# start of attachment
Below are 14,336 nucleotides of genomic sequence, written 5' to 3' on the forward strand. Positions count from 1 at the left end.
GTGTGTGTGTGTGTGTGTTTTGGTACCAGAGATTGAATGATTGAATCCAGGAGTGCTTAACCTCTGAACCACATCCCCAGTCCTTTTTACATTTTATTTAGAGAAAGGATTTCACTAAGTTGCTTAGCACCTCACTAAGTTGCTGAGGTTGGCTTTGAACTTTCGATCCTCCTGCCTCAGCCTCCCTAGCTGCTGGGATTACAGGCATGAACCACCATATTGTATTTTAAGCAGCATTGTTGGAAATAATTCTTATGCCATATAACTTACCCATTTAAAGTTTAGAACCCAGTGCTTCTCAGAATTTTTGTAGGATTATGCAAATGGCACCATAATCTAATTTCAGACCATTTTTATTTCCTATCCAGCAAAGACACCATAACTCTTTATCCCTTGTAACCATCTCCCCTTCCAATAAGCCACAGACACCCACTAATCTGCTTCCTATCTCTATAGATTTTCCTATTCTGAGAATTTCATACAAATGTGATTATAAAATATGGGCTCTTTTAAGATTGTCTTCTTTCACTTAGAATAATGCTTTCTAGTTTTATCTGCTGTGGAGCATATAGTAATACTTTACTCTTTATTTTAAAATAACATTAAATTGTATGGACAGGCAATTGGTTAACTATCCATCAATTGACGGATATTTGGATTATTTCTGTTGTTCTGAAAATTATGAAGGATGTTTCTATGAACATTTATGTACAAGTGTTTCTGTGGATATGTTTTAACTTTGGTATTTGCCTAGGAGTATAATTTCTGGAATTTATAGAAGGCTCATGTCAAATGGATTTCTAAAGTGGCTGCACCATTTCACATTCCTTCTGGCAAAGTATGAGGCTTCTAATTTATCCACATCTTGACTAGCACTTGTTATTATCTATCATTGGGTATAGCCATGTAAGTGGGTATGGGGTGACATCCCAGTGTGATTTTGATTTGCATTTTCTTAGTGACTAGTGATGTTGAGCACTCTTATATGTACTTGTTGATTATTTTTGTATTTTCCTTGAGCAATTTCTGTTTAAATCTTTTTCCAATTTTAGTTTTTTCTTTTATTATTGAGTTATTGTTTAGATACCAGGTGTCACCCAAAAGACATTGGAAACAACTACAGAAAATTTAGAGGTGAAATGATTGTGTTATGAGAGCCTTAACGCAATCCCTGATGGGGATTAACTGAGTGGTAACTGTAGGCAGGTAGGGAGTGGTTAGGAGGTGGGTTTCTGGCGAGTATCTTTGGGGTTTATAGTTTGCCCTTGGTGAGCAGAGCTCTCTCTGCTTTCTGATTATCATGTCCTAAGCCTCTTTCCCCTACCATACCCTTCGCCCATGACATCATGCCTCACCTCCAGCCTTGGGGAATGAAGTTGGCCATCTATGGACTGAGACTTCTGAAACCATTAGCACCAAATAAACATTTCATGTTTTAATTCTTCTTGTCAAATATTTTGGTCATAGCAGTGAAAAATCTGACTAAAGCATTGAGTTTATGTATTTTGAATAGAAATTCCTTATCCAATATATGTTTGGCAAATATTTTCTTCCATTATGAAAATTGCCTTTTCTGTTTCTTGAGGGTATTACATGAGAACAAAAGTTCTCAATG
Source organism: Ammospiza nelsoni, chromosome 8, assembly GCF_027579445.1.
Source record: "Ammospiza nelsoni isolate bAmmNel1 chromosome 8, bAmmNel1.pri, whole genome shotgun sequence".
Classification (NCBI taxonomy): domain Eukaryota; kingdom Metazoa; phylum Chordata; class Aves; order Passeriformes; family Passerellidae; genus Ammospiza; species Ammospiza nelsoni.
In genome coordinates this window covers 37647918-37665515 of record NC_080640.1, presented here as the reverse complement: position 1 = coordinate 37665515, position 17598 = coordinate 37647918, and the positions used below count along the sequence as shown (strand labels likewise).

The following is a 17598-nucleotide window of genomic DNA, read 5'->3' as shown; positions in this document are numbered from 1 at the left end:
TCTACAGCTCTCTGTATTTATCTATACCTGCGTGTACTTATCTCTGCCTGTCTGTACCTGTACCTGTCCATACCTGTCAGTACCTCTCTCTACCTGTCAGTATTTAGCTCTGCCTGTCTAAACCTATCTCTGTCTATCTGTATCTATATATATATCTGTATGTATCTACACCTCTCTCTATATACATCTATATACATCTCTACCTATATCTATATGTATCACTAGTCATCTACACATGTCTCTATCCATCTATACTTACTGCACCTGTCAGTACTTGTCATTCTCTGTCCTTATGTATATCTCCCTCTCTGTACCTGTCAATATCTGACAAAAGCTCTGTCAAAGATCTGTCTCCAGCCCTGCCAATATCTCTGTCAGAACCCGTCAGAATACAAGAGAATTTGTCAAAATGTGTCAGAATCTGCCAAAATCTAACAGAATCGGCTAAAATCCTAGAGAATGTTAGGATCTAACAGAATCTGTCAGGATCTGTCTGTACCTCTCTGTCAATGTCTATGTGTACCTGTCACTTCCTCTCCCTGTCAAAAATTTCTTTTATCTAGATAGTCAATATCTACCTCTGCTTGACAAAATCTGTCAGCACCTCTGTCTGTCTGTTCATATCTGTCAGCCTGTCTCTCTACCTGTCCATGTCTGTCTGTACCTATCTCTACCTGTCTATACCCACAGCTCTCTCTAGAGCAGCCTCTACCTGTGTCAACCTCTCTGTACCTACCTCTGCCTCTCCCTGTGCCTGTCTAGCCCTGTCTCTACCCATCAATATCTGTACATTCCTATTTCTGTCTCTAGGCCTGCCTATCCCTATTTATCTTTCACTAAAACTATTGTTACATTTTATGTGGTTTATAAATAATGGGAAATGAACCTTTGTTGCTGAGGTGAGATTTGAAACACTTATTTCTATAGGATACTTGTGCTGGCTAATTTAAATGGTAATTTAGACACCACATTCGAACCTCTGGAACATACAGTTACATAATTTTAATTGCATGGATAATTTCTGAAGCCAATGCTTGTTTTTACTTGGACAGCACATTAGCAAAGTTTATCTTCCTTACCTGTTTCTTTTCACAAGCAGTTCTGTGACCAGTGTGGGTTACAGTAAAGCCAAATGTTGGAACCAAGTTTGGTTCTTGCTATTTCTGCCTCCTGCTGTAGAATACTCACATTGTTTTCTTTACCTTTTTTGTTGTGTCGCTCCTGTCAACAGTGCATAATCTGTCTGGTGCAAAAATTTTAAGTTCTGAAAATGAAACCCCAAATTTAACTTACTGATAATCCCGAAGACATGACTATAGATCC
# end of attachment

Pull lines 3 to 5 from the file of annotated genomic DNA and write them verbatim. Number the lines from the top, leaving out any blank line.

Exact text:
Source organism: Ammospiza nelsoni, chromosome 8, assembly GCF_027579445.1.
Source record: "Ammospiza nelsoni isolate bAmmNel1 chromosome 8, bAmmNel1.pri, whole genome shotgun sequence".
Classification (NCBI taxonomy): domain Eukaryota; kingdom Metazoa; phylum Chordata; class Aves; order Passeriformes; family Passerellidae; genus Ammospiza; species Ammospiza nelsoni.